How does MUSIC THERAPY work?

Music: just an Art form or Therapy?

Music therapy can be roughly divided into two techniques –active and receptive techniques. In the creative process, the therapist works with the client to actively create or produce the music. This may include composing a song, engaging in song improvisation, or drumming.

In the receptive process, the therapist offers music listening experiences, such as using music to facilitate a client or group’s relaxation. Clients or groups may then discuss thoughts, feelings, or ideas elicited by that music.

Following are the techniques of Music Therapy: 

  • Creative/Expressive Music Interventions

Using Creative music technique gives you the chance to express yourself in comfortable ways. You can improve your self-esteem when you create or perform music. You develop your cognitive skills when you take on the challenge of expressing yourself through this therapy.

  • Song Writing
Music: just an Art form or Therapy?

Songwriting is a technique that allows you to deal with your emotions constructively. It gives you a chance to do mental work that’s not only fun and enjoyable but also improves your mental capabilities.

  • Drumming
Music: just an Art form or Therapy?

Drumming is especially used for people who have difficulty communicating in a social situation, such as people with autism. Drumming is typically a group exercise. The therapist offers various kinds of drums to patients, and they play together with or without accompanying music. The therapist uses drumming to not only get patients involved in their therapy but also to help them engage with each other.

  • Music Performance

To build self-esteem music performance is a great technique in this therapy. This technique can be used within the group setting, with or without an additional audience. The process of deciding to perform and then preparing for the performance gives patients an opportunity to make a plan, follow through with it, and achieve success.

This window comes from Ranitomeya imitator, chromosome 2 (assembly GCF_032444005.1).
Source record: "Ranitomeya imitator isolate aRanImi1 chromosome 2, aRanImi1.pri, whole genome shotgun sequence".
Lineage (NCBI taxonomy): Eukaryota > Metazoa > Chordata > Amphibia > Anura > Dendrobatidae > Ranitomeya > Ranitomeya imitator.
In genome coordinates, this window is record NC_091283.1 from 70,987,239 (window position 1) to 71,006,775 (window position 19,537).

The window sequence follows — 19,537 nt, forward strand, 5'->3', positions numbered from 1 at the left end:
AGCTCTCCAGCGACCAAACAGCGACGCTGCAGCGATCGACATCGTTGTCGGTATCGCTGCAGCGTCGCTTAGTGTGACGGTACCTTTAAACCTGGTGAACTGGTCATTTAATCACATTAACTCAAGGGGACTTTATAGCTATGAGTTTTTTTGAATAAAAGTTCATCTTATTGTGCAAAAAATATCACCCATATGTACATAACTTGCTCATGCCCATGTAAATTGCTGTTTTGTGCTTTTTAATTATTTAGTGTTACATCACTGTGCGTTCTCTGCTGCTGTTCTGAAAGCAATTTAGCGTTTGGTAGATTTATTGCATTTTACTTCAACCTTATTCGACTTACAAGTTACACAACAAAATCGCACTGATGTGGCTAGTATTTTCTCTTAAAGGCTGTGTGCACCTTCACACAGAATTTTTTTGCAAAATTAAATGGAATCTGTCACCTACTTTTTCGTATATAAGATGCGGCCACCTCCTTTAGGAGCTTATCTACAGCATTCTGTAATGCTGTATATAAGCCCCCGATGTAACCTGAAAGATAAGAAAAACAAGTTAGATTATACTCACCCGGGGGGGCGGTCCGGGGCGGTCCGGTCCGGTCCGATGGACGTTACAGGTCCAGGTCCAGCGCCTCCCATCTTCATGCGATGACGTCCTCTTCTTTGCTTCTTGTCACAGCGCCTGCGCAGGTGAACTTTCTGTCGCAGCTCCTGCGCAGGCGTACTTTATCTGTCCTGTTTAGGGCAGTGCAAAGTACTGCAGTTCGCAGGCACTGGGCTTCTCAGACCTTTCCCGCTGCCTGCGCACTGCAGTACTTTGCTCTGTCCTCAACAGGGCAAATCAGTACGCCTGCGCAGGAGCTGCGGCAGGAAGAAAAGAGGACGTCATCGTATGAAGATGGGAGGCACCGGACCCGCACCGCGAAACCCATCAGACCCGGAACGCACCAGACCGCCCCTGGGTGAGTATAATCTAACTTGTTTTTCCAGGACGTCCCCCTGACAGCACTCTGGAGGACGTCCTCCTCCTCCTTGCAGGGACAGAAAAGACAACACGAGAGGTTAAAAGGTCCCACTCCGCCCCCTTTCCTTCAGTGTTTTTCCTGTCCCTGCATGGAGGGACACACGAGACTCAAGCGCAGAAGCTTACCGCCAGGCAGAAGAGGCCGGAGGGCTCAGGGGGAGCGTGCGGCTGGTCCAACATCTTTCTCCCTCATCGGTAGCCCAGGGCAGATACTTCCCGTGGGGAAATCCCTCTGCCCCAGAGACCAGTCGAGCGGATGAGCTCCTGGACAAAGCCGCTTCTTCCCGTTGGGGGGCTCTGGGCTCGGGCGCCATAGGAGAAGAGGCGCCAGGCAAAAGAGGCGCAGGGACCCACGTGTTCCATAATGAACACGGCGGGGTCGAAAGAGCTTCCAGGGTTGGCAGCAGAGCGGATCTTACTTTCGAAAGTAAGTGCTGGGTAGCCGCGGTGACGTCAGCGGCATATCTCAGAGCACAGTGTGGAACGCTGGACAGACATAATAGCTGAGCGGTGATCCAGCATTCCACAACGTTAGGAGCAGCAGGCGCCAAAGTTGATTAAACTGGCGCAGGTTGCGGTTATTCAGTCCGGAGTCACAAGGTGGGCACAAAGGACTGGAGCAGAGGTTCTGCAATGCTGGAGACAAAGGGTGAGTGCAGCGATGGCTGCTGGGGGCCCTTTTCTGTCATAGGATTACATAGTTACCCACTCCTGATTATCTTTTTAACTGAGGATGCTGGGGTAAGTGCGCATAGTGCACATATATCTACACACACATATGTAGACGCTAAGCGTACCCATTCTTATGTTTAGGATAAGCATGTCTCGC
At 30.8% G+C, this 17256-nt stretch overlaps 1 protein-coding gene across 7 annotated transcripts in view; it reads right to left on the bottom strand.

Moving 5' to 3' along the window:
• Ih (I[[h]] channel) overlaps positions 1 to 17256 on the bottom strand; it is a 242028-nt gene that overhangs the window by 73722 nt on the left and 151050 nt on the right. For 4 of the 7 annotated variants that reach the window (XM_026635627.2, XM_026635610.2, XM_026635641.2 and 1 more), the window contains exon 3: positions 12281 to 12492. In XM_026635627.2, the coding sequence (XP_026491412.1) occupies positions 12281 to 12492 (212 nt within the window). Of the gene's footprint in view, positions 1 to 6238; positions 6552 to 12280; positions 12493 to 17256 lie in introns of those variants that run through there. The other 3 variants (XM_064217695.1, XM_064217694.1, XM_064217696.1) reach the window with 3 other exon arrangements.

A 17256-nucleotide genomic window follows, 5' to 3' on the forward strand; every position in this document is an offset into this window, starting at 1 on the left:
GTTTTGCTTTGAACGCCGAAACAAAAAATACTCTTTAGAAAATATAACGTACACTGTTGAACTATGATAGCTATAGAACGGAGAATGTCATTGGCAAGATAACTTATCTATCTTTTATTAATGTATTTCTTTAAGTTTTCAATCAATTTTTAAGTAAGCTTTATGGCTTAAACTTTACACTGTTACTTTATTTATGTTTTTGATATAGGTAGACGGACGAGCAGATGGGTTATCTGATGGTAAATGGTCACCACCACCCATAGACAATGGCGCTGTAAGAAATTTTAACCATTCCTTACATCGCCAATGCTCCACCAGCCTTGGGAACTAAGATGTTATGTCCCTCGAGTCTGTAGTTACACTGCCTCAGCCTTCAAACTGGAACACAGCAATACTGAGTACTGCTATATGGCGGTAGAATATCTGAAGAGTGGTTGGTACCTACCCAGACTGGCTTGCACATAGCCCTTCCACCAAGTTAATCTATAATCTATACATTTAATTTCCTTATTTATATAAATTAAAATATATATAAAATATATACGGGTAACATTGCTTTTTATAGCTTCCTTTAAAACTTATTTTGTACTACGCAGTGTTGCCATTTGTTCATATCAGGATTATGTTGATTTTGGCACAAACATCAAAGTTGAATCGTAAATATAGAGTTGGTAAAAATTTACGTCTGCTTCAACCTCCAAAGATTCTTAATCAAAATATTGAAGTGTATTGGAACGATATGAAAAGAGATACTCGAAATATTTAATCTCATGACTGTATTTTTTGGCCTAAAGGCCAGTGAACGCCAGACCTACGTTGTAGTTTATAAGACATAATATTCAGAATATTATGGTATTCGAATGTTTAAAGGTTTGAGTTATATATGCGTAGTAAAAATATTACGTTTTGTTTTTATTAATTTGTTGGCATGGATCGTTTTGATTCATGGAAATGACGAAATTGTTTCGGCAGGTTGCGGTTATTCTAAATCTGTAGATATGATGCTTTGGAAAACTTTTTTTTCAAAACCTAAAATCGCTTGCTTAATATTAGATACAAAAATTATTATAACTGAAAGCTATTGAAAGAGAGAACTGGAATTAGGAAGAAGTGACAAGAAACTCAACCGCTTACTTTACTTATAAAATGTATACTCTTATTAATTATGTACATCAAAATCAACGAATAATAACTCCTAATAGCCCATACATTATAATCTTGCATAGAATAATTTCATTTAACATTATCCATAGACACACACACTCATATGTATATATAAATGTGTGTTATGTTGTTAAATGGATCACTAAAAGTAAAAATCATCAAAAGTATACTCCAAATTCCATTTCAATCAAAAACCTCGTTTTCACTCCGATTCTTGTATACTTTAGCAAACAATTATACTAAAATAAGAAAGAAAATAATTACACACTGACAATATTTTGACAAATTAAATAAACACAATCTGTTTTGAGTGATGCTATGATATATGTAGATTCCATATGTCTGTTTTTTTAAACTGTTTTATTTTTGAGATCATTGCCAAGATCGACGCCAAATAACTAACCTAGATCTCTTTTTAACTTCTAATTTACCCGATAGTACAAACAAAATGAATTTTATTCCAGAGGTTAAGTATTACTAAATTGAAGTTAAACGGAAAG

• Music and Imagery

Music and Imagery is a specific technique developed by Helen L. Bonny, PhD. If you see a therapist trained in this technique, firstly, they’ll talk to you about your current situation before guiding you in a relaxation technique. Next, they play music while you talk about whatever comes to you as you listen, whether that’s images, thoughts, feelings, memories or all of those.

The ultimate goal of this technique is to integrate all aspects of your being to become physically, emotionally, cognitively, and spiritually healthier.
This therapy can be used for various diseases.

The uses and benefits of music therapy have been researched for decades. A growing body of research attests that it can improve medical outcomes and quality of life for various diseases.

Music: just an Art form or Therapy?
  • Easing anxiety and depression  

Clinical studies have shown music therapy can be an effective component of depression treatment. According to the researches, the battle of depression can be dealt with this therapy as it helps in easing the symptoms of depression and anxiety.